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Dennis7423

HK Models Avro Lancaster Mk.I WIP: Rear Turret Internals 12/13/19

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Since I have completed my HK 1/32 B-17G, it's time to get cracking on another project. My brother and I were contracted two years ago to build some large scale kits for a flight museum that will open in Salt Lake City, Utah in a few years. I figure, why not get started on another kit!

 

The plan for the museum display is to show, in large-scale, the bombing campaign in Europe using heavy bombers, their escorts, and their opposition. We have completed a B-17E so far, with a B-17F, B-17G, B-24D, B-24J, and Lancaster planned for the heavies. The hope is to make them more or less as accurate as possible, to help share the story of the bombing campaign against Germany. The museum has given us pretty free reign as far as what specific aircraft we model, as long as it was operational in the European campaign.

 

I chose to get started with the HK Models 1/32 Lancaster. After having so much fun building their B-17G, I wanted to get cracking on another one of their excellent kits.

 

So, in steps Lancaster Mk.I EE139, "Phantom of the Ruhr". Originally assigned to 100 Squadron on May 31st, 1943, she went on to fly 121 missions, including 15 trips to Berlin. I plan to model her during her early years, where she wore fuselage codes HW-R. She was later assigned to 550 Squadron, and bore fuselage codes BQ-B.

 

48909999276_ca514ec936_b.jpga3425306814_10 by Dennis SAuter, on Flickr

 

While I don't have any in-progress shots yet, I have started on a few small modifications to the kit (chopped up the cockpit floor). Here's what I can glean from photos so far, and I would love any input anyone can provide for this particular airframe:

 

She was an early Mk.I, without side blisters to her canopy. Additionally, from photographs, it appears that she has aluminum interiors to her front turret, aluminum landing gear legs, and aluminum hubs to her wheels. All signs point to her being a very early Mk.I.

 

48910167816_7f1dbb7868_k.jpgPhantomofTheRuhrBefore100thOperation by Dennis SAuter, on Flickr

 

48909999196_3972b76598_k.jpgimg012 by Dennis SAuter, on Flickr

 

48909469048_f749841734_z.jpg24336d1142014385-lanc-phantomoftheruhr_144 by Dennis SAuter, on Flickr

 

48909469043_e29c09cef2.jpg08741b6a17bc6f1e690930dc43d2f8c5 by Dennis SAuter, on Flickr

 

Here's a few questions I have for the boffins:

 

1. What type of bomb sight would she have? I have a feeling she has an early SABS (Stabilized Automatic Bomb Sight) because she is such an early bird, but I am not sure, and its not entirely clear in the photos.

 

2. Would she have her fuselage windows painted over on the sides? (EDIT: It looks like in the last photo I posted, that she does indeed her her windows. I hadn't noticed that before).

 

Hoping you all follow along on what will surely be a long journey once again. Thanks for tuning in!

 

- Dennis S.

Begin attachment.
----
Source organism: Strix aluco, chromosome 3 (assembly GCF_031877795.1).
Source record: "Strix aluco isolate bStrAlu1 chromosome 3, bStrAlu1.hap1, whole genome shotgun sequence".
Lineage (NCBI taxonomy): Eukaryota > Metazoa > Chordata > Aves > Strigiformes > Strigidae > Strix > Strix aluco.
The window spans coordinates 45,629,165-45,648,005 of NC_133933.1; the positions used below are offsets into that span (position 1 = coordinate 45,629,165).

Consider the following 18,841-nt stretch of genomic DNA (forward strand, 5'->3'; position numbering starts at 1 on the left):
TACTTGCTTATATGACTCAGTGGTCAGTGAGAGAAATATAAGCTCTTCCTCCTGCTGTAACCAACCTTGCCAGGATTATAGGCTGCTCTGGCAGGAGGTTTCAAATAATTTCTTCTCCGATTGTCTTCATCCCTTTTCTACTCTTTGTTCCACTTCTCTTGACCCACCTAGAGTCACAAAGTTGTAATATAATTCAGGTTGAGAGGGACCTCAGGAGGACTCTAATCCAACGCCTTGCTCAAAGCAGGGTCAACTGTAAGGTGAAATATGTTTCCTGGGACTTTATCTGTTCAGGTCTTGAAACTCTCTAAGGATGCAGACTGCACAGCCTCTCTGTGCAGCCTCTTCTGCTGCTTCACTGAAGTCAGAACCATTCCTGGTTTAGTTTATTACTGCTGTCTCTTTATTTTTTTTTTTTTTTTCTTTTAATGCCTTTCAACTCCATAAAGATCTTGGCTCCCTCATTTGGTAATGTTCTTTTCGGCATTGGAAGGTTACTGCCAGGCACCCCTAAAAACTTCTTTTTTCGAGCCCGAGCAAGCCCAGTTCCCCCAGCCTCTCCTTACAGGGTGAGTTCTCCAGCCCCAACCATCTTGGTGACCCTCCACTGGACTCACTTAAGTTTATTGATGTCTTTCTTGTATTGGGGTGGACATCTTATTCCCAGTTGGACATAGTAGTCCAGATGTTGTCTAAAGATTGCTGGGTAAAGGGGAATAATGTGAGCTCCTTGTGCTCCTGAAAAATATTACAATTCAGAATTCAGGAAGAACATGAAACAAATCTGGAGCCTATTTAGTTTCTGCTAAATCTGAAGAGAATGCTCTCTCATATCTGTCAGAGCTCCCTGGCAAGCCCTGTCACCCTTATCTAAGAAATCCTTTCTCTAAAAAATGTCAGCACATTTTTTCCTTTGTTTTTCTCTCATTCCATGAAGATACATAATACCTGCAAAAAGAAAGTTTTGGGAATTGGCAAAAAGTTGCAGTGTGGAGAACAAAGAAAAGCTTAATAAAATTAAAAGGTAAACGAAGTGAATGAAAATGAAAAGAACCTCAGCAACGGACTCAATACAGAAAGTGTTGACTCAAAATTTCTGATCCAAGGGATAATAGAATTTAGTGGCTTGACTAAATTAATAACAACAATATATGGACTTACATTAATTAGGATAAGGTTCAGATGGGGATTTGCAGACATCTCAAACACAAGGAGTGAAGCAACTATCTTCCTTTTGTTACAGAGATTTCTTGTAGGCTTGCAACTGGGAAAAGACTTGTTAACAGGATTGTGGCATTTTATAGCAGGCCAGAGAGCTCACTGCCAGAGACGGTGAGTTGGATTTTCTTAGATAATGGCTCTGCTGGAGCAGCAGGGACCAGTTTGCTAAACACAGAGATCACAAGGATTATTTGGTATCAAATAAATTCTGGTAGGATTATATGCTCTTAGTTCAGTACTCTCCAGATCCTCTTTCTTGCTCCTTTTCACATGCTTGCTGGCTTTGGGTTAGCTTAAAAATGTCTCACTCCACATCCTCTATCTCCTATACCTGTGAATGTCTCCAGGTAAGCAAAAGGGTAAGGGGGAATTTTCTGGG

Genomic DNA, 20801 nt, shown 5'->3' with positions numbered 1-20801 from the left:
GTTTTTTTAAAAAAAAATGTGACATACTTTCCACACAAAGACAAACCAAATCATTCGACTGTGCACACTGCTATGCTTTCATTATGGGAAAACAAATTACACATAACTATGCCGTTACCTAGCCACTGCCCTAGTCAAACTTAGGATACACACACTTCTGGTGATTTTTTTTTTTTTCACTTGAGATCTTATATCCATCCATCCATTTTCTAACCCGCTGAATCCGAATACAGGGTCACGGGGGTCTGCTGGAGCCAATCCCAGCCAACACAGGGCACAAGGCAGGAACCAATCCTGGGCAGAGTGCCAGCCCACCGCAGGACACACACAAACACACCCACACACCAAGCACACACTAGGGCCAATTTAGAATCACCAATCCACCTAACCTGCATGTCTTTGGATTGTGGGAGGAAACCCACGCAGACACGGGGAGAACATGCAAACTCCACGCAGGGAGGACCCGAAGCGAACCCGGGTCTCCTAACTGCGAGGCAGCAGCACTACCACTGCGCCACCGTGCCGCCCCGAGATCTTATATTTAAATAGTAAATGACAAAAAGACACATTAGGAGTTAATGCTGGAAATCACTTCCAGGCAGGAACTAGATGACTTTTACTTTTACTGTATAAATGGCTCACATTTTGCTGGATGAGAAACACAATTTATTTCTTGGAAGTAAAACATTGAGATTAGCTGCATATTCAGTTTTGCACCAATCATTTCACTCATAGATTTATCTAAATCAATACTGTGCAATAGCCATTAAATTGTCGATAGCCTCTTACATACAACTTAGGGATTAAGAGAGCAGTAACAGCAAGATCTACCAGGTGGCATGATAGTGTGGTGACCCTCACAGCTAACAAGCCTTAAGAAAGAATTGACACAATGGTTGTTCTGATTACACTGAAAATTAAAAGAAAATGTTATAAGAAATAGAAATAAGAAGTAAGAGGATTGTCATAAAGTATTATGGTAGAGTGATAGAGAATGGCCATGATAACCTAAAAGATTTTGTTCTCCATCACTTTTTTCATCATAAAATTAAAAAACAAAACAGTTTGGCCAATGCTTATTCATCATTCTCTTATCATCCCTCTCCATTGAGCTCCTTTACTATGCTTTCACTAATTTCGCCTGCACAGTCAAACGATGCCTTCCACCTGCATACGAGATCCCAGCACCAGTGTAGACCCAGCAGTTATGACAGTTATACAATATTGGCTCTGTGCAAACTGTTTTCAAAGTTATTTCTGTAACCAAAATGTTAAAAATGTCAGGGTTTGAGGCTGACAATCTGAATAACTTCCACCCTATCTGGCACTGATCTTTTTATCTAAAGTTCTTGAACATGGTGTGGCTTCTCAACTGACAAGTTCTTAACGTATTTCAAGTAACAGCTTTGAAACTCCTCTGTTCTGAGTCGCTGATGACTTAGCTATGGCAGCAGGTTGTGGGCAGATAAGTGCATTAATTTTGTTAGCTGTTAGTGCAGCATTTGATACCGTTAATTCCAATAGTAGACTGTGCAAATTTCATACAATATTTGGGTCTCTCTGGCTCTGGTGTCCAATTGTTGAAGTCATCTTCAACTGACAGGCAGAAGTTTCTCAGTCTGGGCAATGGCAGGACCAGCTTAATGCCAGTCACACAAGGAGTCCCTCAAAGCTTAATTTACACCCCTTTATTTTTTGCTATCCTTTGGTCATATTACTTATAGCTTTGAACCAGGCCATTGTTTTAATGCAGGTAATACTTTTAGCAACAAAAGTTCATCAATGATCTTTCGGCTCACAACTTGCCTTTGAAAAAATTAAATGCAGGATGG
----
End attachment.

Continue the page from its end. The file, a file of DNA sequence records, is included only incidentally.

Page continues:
Thornton, CO USA

Edited by Dennis7423

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If she was an early production Lanc, and the yellow gas detection circle on her nose suggests this, then she will definitely have the “windows” in the fuselage. 
 

Further to the above, EE139 was part of the batch of Lancasters (488 in total) built at Newton Heath/Chadderton under Contract No.B.69274/40 delivered between November 1942 and June 1943. According to my source (The Lancaster Story by Peter Jacobs) she was actually a Mk III, meaning that she had American built Packard Merlins rather than the British built Rolls Royce Merlins. There was no external difference. 

Edited by mozart

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12 hours ago, mozart said:

If she was an early production Lanc, and the yellow gas detection circle on her nose suggests this, then she will definitely have the “windows” in the fuselage. 
 

Further to the above, EE139 was part of the batch of Lancasters (488 in total) built at Newton Heath/Chadderton under Contract No.B.69274/40 delivered between November 1942 and June 1943. According to my source (The Lancaster Story by Peter Jacobs) she was actually a Mk III, meaning that she had American built Packard Merlins rather than the British built Rolls Royce Merlins. There was no external difference. 

 

Interesting stuff there Max, dont know to much about Lancs so thanks for sharing and worth remembering for a future build.

 

Regards. Andy 

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A very, very small update today, and a request for some further information from the experts.

 

I started by chopping out the cockpit floor where the pilot's pedestal was located. I will lower it, and work on some details underneath it that would be visible from the nose before placing it back into place. Cut, insert plastic card, superglue the bejeezes out of the joins, sand, and voila. Good enough for the folks at home. This is essentially step one towards correcting the cockpit area:

 

48941558856_d18fc5cd8b_k.jpg73071521_638880206518523_1822513833835495424_n by Dennis SAuter, on Flickr

 

Step two will begin shortly, and that entails correcting the pilot's seat. It's positioned wrong on the pedestal, and the seat bottom is far too long. I have glued the two base pieces together so that I can begin the surgery process:

 

48941750697_688d85bc91_k.jpg72917119_701178707031621_7925287475231064064_n by Dennis SAuter, on Flickr

 

Other cockpit modifications will include correcting the angle of the instrument panel support, wiring, piping, and ribbing on the fuselage halves to hide the wing attachment points.